Ficus bengalensis Labakh Fruits
Grewia tenax Gudeem Fruits
Ziziphus spina-christi Sidr / nabak Fruits, medicine (from roots)
Anogeissus leiocarpus Seilaj / sahab Building, medicine (from bark)
Table 2. Trees used by the interviewees.

Non-wood forest products (NWFPs) were gathered by most women. A few respondents had gathered before but could find no NWFPs around any longer. In addition to fruits of B. aegyptiaca and of some other trees, wild Jew's mallow was commonly collected. The most typical non-wood products were grasses collected for building purposes and for sale. Furthermore, edible grasses, such as tamaleika (Gynandropsis gynandra), which was commonly used, were often gathered for food.

The pastoralists mentioned several grasses that were important for their cattle, such as diffra (Echinochloa colonum) and hamra (Euphorbia scordifolia). In Goz Fami, the NWFPs were said to be hard to find but the villagers assumed that more of them could be found in the large forest, where the pastoralists go and gather medicinal plants.

Conclusions

The people in the area suffered widely from absolute poverty. The lack of capital constrained development of livelihood strategies and creation of new ones. Severe degradation and deforestation have already had some negative consequences to people’s livelihood, which was largely dependent on natural resources. Potential to improve livelihood, however, existed: rehabilitation, NWFPs and improved farming systems could produce positive effects on livelihood.

In terms of human capital, one of the main weaknesses and limitations is the lack of basic education leaving the majority of people illiterate. Training and extension services, through which people could have improved their agricultural practices, were also insufficient. Knowledge on non-timber forest products (NTFPs) seemed to have, moreover, weakened as the environment was degraded. Migrants might have lacked knowledge on some aspects of livelihood; the former pastoralists, for instance, may have had only little experience on farming, and immigrants may have lacked skills in fishing. However, people generally had knowledge on farming practices in the harsh environment, such as intercropping, using trees as a shelterbelt and growing legumes in intercropping systems.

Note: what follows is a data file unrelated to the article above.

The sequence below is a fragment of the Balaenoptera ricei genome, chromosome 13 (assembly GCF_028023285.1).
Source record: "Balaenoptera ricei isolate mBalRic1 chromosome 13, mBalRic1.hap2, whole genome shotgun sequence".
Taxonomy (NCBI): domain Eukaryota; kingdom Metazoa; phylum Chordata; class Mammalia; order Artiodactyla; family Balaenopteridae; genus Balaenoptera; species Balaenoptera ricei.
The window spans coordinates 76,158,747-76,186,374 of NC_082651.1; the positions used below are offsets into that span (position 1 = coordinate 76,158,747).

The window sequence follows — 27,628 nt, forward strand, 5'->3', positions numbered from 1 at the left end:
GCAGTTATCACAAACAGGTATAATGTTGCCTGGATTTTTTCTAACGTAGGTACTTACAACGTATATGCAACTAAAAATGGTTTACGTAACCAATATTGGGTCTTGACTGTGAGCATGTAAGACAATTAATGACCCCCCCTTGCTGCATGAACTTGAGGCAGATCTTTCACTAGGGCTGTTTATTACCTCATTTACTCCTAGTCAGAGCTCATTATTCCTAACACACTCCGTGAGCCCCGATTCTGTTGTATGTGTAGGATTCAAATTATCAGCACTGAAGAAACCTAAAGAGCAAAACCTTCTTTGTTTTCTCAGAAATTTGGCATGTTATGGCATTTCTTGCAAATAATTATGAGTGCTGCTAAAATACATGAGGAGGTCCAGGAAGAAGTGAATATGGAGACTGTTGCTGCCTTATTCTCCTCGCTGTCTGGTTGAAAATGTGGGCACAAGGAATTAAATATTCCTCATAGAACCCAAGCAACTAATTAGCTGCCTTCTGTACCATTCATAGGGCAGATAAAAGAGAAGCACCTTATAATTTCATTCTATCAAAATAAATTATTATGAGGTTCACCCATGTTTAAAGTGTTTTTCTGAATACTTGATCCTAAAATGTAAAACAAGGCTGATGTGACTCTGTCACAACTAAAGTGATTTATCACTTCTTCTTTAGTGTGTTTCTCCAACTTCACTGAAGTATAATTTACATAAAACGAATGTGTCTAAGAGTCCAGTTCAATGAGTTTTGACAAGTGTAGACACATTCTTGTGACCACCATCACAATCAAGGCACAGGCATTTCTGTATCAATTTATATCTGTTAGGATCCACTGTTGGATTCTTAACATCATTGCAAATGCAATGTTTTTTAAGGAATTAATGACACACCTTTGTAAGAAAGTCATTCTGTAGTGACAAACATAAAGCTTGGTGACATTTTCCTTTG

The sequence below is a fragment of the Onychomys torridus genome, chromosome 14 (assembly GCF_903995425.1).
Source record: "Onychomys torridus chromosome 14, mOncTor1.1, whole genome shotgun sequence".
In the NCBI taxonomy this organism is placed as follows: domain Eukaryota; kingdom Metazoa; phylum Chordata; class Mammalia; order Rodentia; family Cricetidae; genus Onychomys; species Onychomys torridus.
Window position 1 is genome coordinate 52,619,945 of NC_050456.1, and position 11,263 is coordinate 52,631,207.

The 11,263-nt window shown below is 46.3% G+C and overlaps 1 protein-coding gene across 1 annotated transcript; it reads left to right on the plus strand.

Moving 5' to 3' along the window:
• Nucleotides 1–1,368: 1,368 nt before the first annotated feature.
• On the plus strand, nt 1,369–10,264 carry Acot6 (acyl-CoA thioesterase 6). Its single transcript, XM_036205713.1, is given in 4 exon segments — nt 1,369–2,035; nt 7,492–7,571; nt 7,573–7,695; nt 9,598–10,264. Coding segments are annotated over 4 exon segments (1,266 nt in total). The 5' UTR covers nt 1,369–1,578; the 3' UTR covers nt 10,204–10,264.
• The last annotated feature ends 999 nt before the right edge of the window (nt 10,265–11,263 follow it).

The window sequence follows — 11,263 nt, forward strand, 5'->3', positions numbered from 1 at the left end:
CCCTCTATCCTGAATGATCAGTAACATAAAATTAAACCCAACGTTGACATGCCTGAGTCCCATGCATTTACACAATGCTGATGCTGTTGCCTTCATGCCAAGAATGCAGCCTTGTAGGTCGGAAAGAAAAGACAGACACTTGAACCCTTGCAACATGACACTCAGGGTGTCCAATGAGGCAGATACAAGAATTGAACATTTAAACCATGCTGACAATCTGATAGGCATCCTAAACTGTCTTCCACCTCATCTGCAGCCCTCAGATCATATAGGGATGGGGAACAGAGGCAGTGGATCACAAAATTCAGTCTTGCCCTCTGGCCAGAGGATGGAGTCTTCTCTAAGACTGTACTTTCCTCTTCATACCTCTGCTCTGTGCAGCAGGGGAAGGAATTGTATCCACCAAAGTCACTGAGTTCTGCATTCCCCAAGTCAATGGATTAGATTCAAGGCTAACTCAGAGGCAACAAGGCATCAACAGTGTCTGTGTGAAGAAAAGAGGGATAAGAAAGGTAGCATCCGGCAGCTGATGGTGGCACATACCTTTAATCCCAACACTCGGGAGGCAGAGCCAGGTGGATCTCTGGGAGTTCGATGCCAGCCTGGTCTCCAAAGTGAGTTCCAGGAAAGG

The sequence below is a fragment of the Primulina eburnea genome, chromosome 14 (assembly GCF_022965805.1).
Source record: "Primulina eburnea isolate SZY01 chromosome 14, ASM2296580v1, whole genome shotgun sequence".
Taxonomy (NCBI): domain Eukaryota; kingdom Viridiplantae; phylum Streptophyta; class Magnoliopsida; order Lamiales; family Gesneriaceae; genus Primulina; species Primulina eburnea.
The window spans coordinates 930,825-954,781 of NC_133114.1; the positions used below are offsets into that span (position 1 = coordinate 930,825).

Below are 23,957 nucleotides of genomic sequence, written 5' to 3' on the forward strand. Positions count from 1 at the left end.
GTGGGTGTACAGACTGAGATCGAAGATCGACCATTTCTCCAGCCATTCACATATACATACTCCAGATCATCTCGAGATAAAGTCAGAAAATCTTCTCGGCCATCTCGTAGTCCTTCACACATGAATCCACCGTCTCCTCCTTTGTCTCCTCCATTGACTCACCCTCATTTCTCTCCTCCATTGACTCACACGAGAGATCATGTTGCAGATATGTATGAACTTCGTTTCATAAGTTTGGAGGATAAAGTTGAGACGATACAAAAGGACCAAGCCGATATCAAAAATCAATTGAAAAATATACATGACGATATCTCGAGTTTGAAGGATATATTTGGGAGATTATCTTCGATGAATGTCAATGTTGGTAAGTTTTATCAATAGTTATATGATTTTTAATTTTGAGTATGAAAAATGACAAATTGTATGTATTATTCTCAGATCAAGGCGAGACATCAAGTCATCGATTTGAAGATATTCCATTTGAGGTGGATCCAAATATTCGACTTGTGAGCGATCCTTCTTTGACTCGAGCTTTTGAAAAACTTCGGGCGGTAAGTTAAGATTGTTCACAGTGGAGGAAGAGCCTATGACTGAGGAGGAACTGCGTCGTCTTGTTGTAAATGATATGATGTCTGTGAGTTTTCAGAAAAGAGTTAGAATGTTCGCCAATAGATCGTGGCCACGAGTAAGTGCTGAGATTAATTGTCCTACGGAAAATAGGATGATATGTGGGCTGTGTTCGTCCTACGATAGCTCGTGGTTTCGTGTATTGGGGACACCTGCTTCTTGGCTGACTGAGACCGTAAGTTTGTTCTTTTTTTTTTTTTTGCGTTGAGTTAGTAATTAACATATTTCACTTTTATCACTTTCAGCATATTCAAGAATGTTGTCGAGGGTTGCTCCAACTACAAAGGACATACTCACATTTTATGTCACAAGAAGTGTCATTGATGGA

Natural capital had suffered from degradation, and the number and variety of NTFPs had decreased. On the other hand, forests and scattered trees still existed in the area. Observations that valuable tree species had started to regenerate in some areas showed that there was a good potential to improve the state of the environment. The main limiting factor was water. Moreover, due to the human activities biodiversity had decreased, both in terms of vegetation and wildlife. Access to grazing lands and their quality was a constraint for the pastoralist lifestyle. The weakened quality of soil was a threat also to farmers because of erosion, degradation and possible soil compaction caused by mechanised farming.

Physical capital in the area was largely inadequate. Water pipes were available only in some parts of the capital town of Renk. Drilled wells and water reserves were few and widely scattered. Water for domestic use was the main problem. The lack of other infrastructure was also considered as a constraint. Tools and equipment for farm work but also for other means of income generation were typically lacking. People also lacked access to information. Firewood as a source of energy could still be collected from the surrounding area of the villages, but in many cases people needed to use a longer time for firewood gathering. Charcoal was to some extent produced in the villages, but as a source of energy it was of less importance for the villagers than firewood. Charcoal was expensive and many people could not afford to buy it.